Nevertheless, cover changes can still be an issue. Those wishing to trim costs at annual reviews of PMI schemes, for example, may decide to take an excess or to cut back on psychiatric cover or maternity cover. For both PMI and group risk products, a re-broking review could provide an opportunity for employers that are thinking of allowing staff to work past the default retirement age of 65 years, as set out in the 2006 age discrimination regulations, to extend their cover to the relevant new maximum retirement age.
For group life assurance benefits, meanwhile, employers may decide to take advantage of the A-Day changes and opt for a lump sum of more than four-times’ salary at the expense of a dependant’s pension, while for group income protection they may decide to take advantage of a new trend for insurers not to insist on state benefit entitlements being deducted from scheme benefit payments.
Employers may also wish to consider changing the terms of their income protection scheme to one with a 41-week deferred period to reflect the new state benefit structure under the Welfare Reform Act 2007. Some insurers are expected to offer this option from October, but others have yet to make a decision. Steve Browning, group protection product manager at Friends Provident, says: “We are getting requests for 41-week deferred periods but we are still deciding whether to offer them, as our understanding is the assessment period [for ESA] could take less than 13 weeks. We cannot understand why people are asking for the 41-week option. It seems a bit of a knee-jerk reaction but it could be driven by employers’ needs to cut costs.”
Another possible move for employers wishing to reduce income protection costs would be to switch from a scheme that pays out benefits until retirement age to one that pays out for only a limited period of between two and five years. But this option continues to be the subject of far more talk than action. Implementing such a major change may involve having to consult with the workforce to change their contracts of employment.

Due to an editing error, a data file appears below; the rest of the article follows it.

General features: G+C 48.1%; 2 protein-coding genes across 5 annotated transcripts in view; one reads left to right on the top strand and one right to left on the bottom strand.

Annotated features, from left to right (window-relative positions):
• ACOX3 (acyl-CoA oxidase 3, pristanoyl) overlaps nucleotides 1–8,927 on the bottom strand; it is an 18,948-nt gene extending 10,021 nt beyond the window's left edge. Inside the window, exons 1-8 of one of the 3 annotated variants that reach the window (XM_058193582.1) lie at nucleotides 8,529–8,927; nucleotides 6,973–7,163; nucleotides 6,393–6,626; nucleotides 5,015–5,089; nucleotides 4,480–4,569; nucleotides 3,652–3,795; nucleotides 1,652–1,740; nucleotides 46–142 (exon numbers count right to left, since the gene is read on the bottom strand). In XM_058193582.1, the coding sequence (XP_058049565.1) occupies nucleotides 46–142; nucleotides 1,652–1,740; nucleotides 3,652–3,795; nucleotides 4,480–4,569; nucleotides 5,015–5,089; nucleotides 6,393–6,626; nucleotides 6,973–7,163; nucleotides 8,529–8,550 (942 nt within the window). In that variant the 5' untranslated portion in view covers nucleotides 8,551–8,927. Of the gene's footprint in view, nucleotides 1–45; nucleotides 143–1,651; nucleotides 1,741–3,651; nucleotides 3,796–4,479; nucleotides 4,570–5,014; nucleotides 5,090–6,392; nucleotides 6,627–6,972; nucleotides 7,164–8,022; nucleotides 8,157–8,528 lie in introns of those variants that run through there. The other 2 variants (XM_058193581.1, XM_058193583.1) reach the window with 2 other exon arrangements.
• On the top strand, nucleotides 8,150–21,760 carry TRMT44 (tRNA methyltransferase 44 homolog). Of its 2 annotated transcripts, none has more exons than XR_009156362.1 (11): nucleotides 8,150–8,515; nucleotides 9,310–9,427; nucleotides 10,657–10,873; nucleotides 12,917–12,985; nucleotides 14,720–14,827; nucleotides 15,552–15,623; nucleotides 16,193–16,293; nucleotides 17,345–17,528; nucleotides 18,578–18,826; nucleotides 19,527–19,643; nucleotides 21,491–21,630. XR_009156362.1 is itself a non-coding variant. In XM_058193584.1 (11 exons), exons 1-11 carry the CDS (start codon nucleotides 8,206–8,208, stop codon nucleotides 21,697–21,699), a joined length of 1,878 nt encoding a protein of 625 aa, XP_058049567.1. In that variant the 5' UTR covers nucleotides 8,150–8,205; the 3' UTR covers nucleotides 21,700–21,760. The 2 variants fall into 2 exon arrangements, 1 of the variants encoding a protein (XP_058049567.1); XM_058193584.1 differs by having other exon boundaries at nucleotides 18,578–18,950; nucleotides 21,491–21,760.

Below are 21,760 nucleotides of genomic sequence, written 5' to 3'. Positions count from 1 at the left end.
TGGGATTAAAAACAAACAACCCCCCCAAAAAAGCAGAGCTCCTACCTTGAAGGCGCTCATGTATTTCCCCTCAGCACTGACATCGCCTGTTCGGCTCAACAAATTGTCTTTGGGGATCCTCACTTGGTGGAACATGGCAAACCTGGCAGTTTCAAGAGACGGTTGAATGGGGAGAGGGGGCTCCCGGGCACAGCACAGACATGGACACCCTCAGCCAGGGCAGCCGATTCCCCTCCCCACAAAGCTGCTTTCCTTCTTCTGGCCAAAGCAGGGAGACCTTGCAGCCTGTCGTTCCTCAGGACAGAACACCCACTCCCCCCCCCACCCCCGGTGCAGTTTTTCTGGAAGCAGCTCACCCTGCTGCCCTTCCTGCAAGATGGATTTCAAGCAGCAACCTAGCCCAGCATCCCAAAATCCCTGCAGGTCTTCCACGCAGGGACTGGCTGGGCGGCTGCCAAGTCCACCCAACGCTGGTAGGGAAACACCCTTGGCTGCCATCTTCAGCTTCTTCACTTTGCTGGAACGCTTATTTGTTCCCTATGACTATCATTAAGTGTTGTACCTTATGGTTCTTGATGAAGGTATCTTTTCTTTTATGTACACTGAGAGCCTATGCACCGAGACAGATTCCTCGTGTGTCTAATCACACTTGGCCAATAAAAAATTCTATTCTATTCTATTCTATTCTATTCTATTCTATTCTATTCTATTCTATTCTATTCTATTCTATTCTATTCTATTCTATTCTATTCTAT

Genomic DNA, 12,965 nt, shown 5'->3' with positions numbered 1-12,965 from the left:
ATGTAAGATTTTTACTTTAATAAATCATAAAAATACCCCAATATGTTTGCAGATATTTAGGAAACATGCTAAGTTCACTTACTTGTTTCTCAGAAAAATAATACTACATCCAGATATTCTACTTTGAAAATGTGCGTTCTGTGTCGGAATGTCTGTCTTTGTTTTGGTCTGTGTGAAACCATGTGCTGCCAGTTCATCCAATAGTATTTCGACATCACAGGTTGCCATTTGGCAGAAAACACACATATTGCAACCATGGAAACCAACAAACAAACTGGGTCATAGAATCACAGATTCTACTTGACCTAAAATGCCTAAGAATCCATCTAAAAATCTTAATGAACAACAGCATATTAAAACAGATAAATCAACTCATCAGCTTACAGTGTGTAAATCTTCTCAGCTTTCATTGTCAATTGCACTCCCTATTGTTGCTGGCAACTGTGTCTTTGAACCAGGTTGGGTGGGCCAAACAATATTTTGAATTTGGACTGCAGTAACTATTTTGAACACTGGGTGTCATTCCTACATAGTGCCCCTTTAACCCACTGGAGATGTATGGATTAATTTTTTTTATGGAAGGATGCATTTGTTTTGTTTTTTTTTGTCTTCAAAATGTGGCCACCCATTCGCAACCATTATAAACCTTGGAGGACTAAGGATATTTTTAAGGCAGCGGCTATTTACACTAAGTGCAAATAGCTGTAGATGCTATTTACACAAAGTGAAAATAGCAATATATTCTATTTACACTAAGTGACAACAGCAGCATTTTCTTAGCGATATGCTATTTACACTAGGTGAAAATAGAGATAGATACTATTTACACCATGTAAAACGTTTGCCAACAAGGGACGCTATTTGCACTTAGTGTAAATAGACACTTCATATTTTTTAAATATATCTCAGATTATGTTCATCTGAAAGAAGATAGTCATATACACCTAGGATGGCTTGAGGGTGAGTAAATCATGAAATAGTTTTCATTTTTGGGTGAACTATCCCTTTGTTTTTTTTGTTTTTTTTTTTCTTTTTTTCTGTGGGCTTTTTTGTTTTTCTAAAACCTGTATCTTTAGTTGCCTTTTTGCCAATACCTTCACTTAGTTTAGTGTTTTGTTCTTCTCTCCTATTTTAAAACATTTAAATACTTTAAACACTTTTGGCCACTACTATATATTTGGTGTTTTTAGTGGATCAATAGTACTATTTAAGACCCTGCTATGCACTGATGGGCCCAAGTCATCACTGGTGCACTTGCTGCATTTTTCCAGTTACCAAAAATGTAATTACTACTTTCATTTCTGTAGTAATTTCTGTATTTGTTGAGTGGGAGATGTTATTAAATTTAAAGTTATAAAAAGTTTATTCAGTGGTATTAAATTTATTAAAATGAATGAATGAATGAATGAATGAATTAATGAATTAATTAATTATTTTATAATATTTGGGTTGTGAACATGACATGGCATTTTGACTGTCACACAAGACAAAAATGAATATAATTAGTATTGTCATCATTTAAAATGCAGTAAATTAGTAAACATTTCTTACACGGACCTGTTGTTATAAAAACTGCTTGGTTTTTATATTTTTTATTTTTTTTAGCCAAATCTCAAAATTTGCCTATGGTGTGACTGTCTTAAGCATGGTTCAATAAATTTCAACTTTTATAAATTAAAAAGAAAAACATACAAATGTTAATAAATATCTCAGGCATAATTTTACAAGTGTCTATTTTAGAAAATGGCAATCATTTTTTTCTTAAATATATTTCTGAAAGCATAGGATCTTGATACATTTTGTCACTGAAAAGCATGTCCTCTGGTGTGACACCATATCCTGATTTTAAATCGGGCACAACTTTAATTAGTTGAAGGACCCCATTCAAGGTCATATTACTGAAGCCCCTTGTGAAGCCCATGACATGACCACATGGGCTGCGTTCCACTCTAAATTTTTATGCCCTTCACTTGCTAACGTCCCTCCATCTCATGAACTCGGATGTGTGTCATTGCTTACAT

Employers may feel it is more practical to consult on a range of changes together rather than on one in isolation. This may enable them to combat any ill will engendered by cost-saving measures by including sweeteners, such as the ability to obtain cover via a flexible benefits scheme. The next major catalyst, therefore, may be the introduction of planned pensions changes in 2012. Until then re-broking may continue to consist of little more than tinkering at the edges.
The impact of the Welfare Reform Act 2007
Perhaps one of the biggest myths currently surrounding re-broking is the idea that the changes to state incapacity provision under the Welfare Reform Act 2007 somehow require employers to take immediate action. Paul White, senior consultant at Aon Consulting, says: “It has been a smokescreen. The industry has been saying that you must do something but in fact you have to do nothing, unless you actually want to. You may, for example, decide that you want to offer more sickness cover to compensate for the more restricted availability of state benefits but it can wait until the biannual rate review.” The forthcoming introduction of the Act, however, has provided consultants with the opportunity to work to engage client’s interest in keeping them up to date with developments.
Paul Ashcroft, principal at Mercer Health and Benefits, says: “With Welfare Reform, we’ve been fairly clear that there is no need to do anything just yet. After explaining the options [to clients in] February the feedback we got is that most had decided to do nothing, and a modest number intended to make limited changes to terms at their next review.”
Tullett Prebon reviews annually
Wholesale financial markets intermediary Tullett Prebon has re-broked its income protection scheme annually since 2004. It began using Jelf Group for the exercise last year.†
Debbie Lamb, benefits consultant, says: “Income protection is a developing market and I am always looking to see if there is a better deal available. If something more attractive appears I’ll switch.”†
So far, the firm has remained with Unum, although its scheme has undergone some changes in structure following a merger in 2004 which left Tullett Prebon with two schemes with Unum. One paid claims until retirement and the other for five years. In May 2006, these were replaced by a single plan that pays out for only two years. “After the merger, we focused on actively managing sickness policy to reduce potential claimants. The next step was to reduce coverage because the only way to control costs is via the benefits.”